The Implications of Diversifying Residency & Citizenship from a Singapore-based Legal Eagle’s Viewpoint
How and where does investment migration align with estate and legacy planning? How do lawyers work with their clients to ensure optimal outcomes? Edmund Leow is Senior Partner in Singapore at leading law firm Dentons and offered delegates at the Hubbis Asian Wealth Solutions event on June 8 his insights, especially from the regulatory, tax and administrative perspectives, in which he has immense experience and expertise. His major message to delegates was that any of their clients considering alternative residence or citizenship needs to look at it from every angle. And from a regulatory perspective, they must put the right structures and the best reporting in place. Every jurisdiction is different, he remarked, and there are ramifications for each and every action.
Edmund opened his observations by reporting that many wealthy clients are interested in inward or possibly outward investment migration to or from Singapore, but that the first mission is to ensure that they are all fully aware of the ramifications of such moves, from the regulatory, legal and tax viewpoints. “Whichever way they go,” he reported, “we need to help them structure their estate and legacy planning robustly, as well as perhaps their family governance.”
Family succession is a core element of the conversations, he said, because each location will have its own set of rules and practices, and residence and domicile are not always the same in terms of the associated treatments by tax authorities.
“The laws that govern succession differ greatly around the world,” he reported. “Perhaps someone is moving to a place which has forced heirship. Some might be Muslim clients or others who move to a country with strong Sharia laws. In short, there are numerous issues that you need to think about.”
Moreover, he said that asset protection protocols also differ significantly. “Let us say a client moves to another location and gets divorced; well, you cannot simply assume the same laws exist there as in your home country, so you must factor this in as well,” he stated. “We can work closely with the wealth management community and the investment migration specialists to ensure that clients consider all these issues, and structure themselves robustly.”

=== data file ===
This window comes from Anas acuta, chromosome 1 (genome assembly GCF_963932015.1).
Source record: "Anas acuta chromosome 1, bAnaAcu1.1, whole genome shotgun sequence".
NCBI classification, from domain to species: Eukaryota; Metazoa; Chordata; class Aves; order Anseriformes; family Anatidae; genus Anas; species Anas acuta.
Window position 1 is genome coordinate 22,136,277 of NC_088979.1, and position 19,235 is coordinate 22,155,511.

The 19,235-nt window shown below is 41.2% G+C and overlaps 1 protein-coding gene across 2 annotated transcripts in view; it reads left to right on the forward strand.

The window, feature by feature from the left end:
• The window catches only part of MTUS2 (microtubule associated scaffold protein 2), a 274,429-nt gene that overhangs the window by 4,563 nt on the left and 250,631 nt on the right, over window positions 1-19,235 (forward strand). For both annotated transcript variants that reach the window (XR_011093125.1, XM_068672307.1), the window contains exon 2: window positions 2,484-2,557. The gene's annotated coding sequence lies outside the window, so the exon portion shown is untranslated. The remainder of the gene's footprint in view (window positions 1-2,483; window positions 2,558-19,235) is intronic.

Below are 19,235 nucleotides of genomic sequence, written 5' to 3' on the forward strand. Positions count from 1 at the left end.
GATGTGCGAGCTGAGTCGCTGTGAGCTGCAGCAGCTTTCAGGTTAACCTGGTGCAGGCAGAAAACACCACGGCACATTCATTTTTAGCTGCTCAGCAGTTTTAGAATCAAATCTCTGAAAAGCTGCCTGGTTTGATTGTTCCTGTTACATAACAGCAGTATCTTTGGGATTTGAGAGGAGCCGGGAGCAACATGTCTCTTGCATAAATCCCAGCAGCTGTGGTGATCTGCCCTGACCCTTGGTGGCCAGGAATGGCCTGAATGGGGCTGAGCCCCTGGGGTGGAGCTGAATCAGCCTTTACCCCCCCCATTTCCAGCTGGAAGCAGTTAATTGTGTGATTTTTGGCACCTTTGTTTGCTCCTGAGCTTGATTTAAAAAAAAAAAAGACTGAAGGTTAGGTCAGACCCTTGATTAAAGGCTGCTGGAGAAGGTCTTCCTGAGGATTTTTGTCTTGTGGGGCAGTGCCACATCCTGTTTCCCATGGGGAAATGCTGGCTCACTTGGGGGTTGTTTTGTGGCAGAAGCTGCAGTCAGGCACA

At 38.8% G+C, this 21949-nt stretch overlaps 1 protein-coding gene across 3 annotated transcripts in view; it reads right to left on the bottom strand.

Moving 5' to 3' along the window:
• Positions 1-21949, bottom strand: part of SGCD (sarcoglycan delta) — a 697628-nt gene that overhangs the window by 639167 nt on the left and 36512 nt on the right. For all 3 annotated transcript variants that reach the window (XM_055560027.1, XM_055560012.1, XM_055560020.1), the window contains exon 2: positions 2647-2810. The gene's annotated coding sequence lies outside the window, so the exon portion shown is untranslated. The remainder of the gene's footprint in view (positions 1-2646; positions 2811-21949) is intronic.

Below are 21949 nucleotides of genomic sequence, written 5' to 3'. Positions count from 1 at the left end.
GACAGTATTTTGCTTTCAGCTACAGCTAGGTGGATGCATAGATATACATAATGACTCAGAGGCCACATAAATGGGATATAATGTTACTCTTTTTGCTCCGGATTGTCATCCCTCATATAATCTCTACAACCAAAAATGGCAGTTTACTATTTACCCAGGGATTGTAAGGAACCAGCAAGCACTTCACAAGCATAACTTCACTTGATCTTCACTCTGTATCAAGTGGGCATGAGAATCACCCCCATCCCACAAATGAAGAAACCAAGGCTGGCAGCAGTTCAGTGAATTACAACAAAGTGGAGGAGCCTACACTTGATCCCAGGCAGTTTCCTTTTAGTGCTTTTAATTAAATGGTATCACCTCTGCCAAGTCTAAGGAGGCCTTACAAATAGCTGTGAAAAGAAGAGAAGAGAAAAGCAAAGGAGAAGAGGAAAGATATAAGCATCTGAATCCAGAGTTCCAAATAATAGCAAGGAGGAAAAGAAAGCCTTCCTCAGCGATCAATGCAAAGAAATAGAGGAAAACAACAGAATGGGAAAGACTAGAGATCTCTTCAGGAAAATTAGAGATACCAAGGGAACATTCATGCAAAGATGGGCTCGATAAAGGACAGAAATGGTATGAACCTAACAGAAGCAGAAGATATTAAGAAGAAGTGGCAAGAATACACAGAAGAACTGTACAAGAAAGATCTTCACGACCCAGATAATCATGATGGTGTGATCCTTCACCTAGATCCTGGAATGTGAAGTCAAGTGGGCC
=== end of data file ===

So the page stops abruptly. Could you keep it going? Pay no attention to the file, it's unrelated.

And Edmund should - and indeed does - have a very firm grip on all these issues. He has enjoyed a stellar career in law and exudes the same passion for his subject as if he were still climbing the legal profession ladder. But actually, he is at the pinnacle – he has been senior partner at international law firm Dentons, Rodyk & Davidson LLP in Singapore since 2017, joining directly from three years in a prominent role as a judge with the Supreme Court there. That call to serve his country came after 26 years of practising law at the prestigious firm of Baker & McKenzie, first in London from 1987 and then in Singapore.
He turned his gaze again to tax issues, noting that tax residence is the key touch point. “Every country approaches these issues differently,” he observed. “In Singapore, you can be tax resident without paying a single cent of Singapore tax. Why is that? Well, that's because Singapore doesn't tax you based on residence. Singapore taxes you based on your source of income primarily. That is a major difference between Singapore, which has a territorial system, and most OECD countries, which have a worldwide tax system. In the worldwide tax system, once you are resident there, then you're going to be taxed on your worldwide income, and usually worldwide capital gains as well.”
He quipped that if someone moves to the US and obtains a US passport or a US green card, then “congratulations”, as they will then have the privilege of paying US tax on their worldwide income and worldwide capital gains.
“These are all the kinds of questions to think about,” he advised, “and I can say that because of these trends and these issues, people like me are busier than ever at the moment. More people are more mobile and as a result they need more and better advice.”
He also focused his attention on Singapore itself as an excellent inward investment migration option for many of the world’s wealthy. He cautioned that Singapore itself is not immune from the financial and other pressures to raise income tax, or to introduce wealth or inheritance taxes, in some form or another.
“As government finances the world over remain stressed by the pandemic, and as the spotlight turns ever more on the disparity between the rich and the less fortunate in societies, there is an air of inevitability that steps must be taken to redress the growing imbalances,” he told Hubbis in an interview last year. And he told delegates that such moves were still possible and that the government will assess very carefully what potential impact any such move might have on Singapore's attractiveness.
“This year we saw the budget introduce a higher property tax,” he noted. “They didn't re-introduce estate duty, as some people thought they might. They didn't bring in the net worth tax, again as some thought might happened. They want to maintain Singapore's competitive position, but on the other hand, there are worries over increasing inequality in Singapore.”
His final comment was that the government is forward-looking all the time and wants to address a negative in the form of a shortage of talent. “There are numerous initiatives taking place to boost skills and encourage the expansion of talent here,” he said. “We are all busier than ever, and we certainly welcome all such efforts.”
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